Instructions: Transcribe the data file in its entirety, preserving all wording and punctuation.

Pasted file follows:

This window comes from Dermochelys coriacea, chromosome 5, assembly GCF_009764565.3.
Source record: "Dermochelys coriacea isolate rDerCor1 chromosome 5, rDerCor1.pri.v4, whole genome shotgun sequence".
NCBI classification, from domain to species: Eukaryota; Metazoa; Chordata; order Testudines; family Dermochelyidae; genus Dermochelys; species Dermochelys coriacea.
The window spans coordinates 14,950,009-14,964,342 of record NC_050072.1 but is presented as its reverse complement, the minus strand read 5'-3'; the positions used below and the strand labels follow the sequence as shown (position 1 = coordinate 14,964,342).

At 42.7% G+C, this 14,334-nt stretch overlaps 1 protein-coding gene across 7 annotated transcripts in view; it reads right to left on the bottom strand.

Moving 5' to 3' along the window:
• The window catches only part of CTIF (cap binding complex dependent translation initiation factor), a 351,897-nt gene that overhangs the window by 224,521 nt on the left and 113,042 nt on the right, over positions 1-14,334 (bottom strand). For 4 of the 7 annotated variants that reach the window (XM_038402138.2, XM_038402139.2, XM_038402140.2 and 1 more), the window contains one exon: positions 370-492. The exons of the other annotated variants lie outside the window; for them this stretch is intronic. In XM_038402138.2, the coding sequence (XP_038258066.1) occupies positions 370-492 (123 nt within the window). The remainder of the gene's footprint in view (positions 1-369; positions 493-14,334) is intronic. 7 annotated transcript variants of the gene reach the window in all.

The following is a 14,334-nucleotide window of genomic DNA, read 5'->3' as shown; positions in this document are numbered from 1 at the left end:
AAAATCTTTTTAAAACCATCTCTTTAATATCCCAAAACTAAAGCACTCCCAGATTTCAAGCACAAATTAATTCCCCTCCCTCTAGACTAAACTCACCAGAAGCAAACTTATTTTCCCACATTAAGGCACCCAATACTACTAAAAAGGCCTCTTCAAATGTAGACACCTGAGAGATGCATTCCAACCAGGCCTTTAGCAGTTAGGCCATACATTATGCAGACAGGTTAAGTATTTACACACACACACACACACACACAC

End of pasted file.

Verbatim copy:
This window comes from Dermochelys coriacea, chromosome 5, assembly GCF_009764565.3.
Source record: "Dermochelys coriacea isolate rDerCor1 chromosome 5, rDerCor1.pri.v4, whole genome shotgun sequence".
NCBI classification, from domain to species: Eukaryota; Metazoa; Chordata; order Testudines; family Dermochelyidae; genus Dermochelys; species Dermochelys coriacea.
The window spans coordinates 14,950,009-14,964,342 of record NC_050072.1 but is presented as its reverse complement, the minus strand read 5'-3'; the positions used below and the strand labels follow the sequence as shown (position 1 = coordinate 14,964,342).

At 42.7% G+C, this 14,334-nt stretch overlaps 1 protein-coding gene across 7 annotated transcripts in view; it reads right to left on the bottom strand.

Moving 5' to 3' along the window:
• The window catches only part of CTIF (cap binding complex dependent translation initiation factor), a 351,897-nt gene that overhangs the window by 224,521 nt on the left and 113,042 nt on the right, over positions 1-14,334 (bottom strand). For 4 of the 7 annotated variants that reach the window (XM_038402138.2, XM_038402139.2, XM_038402140.2 and 1 more), the window contains one exon: positions 370-492. The exons of the other annotated variants lie outside the window; for them this stretch is intronic. In XM_038402138.2, the coding sequence (XP_038258066.1) occupies positions 370-492 (123 nt within the window). The remainder of the gene's footprint in view (positions 1-369; positions 493-14,334) is intronic. 7 annotated transcript variants of the gene reach the window in all.

The following is a 14,334-nucleotide window of genomic DNA, read 5'->3' as shown; positions in this document are numbered from 1 at the left end:
AAAATCTTTTTAAAACCATCTCTTTAATATCCCAAAACTAAAGCACTCCCAGATTTCAAGCACAAATTAATTCCCCTCCCTCTAGACTAAACTCACCAGAAGCAAACTTATTTTCCCACATTAAGGCACCCAATACTACTAAAAAGGCCTCTTCAAATGTAGACACCTGAGAGATGCATTCCAACCAGGCCTTTAGCAGTTAGGCCATACATTATGCAGACAGGTTAAGTATTTACACACACACACACACACACACAC